|Agent of Empire
The East India Company
The English East India Company was the most unique organization in British colonial history. Starting as a monopolistic trading body, the company became involved in politics and acted as an agent of British imperialism in India and Southeast Asia from the early 18th century to the mid-19th century. In addition, the activities of the company in China in the 19th century served as a catalyst for the expansion of British influence there.
Formally called the 'Governor and Company of Merchants of London Trading into the East Indies', and later the 'United Company of Merchants of England Trading to the East Indies', the East India Company (EIC) was formed for the exploitation of trade with East and Southeast Asia and India. Queen Elizabeth I of England granted a charter to the EIC, awarding it a monopoly of the trade with the East. The EIC arose from a grouping of London merchants, ordinary city tradesmen and aldermen who were prepared to take a gamble in buying a few ships and filling them with cargo to sell in the East. At the end of the voyage, after the return cargo was sold, the profits would be shared amongst the share holders. This system was known as "joint-stock".
Huge profits were made from the initial and difficult voyages to Southeast Asia, mainly from the sale of pepper acquired from the Sumatran and Javanese trading ports and sold in London. Soon, the EIC was building more and bigger ships and increasing the number of shareholders.
The company was formed to share in the East Indian spice trade. This trade had been a monopoly of Spain and Portugal until the defeat of the Spanish Armada (1588) by England gave the English the chance to break the monopoly. Until 1612 the company conducted separate voyages, separately subscribed. There were temporary joint stocks until 1657, when a permanent joint stock was raised.
The company met with opposition from the Dutch in the Dutch East Indies (now Indonesia) and the Portuguese. The VOC's policy was a monopoly on trade in spices, pepper and other commodities in the region., The Dutch virtually excluded company members from the East Indies after the Amboina Massacre in 1623 in which English, Japanese, and Portuguese traders were executed by Dutch authorities.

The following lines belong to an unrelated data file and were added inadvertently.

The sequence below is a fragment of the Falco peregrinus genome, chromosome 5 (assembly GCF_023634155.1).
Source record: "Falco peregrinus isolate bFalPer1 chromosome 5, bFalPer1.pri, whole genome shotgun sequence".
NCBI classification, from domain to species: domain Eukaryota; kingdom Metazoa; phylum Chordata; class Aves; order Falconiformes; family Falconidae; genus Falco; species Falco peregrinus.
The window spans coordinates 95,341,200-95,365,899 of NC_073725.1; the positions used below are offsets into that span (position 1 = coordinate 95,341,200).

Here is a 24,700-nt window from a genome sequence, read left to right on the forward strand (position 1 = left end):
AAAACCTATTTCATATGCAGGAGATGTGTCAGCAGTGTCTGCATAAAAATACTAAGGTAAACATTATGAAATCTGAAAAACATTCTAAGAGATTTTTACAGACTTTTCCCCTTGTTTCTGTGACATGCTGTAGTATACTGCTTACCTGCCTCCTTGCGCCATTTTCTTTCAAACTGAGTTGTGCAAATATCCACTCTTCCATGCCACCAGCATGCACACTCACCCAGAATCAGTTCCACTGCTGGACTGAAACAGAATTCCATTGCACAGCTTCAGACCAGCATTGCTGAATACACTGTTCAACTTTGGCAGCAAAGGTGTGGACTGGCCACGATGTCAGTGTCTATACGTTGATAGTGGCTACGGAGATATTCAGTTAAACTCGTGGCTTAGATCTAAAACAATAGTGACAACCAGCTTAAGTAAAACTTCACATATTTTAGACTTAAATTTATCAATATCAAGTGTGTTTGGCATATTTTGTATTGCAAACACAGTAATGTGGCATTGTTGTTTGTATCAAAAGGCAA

After the massacre, and owing to the high costs of financing its voyages to the archipelago, the EIC turned its attention to India where it already had a factory at Surat. At that time, Surat was the main port of trade between India and Europe. Although the EIC turned to India, it did not completely withdraw from the Malay archipelago. It kept its factory at Bencoolen on the west of coast of Sumatra.
At this time, the Indian market became more attractive for English goods. but the company's defeat of the Portuguese in India (1612) won them trading concessions from the Moghul Empire. The company settled down to a trade in cotton and silk piece goods, indigo, and saltpetre, with spices from South India. It extended its activities to the Persian Gulf, Southeast Asia, and East Asia.
From the mid 1600's onwards, the EIC slowly began to acquire territory in India (Madras, Bombay and Calcutta). During this period also, the EIC was allowed to raise its own military force. In 1689, the EIC issued a formal declaration of its intention to be a territorial power in India, thus revising its earlier commercial aims. By the 1700s, the French were becoming involved in India too.
The eighteenth century was a very important period in the EIC's history. The EIC expanded into Northern India and was increasingly involved in the China Trade. In London, the Company's office headquarters was improved to reflect its importance as a great company of the world.
With the world's silver deposits being in the hands of enemy nations such as Spain, the EIC found it difficult to pay in silver for increased imports of Chinese tea and silk. It turned to Southeast Asian produce as another form of payment. The EIC also hoped to attract Chinese junks to an entrepot in the archipelago where the terms of exchange would be more favourable to the EIC. It was this that led to the establishment of Penang and Singapore and eventual British domination of the Malay peninsula.
After the mid-18th century the cotton-goods trade declined, while tea became an important import from China. Beginning in the early 19th century, the company financed the tea trade with illegal opium exports to China. Chinese opposition to this trade precipitated the Opium War (1839-42), which resulted in a Chinese defeat and the expansion of British trading privileges; a second conflict, often called the "Arrow" War (1856-60), brought increased trading rights for Europeans.
The original company faced opposition to its monopoly, which led to the establishment of a rival company and the fusion (1708) of the two as the United Company of Merchants of England trading to the East Indies. The United Company was organized into a court of 24 directors who worked through committees. They were elected annually by the Court of Proprietors, or shareholders. When the company acquired control of Bengal in 1757, Indian policy was until 1773 influenced by shareholders' meetings, where votes could be bought by the purchase of shares. This led to government intervention.
The Regulating Act (1773) and Pitt's India Act (1784) established government control of political policy through a regulatory board responsible to Parliament. Thereafter, the company gradually lost both commercial and political control. Its commercial monopoly was broken in 1813, and from 1834 it was merely a managing agency for the British government of India. It was deprived of this after the catastrophe of the Indian Mutiny in 1857, and it ceased to exist as a legal entity in 1873.
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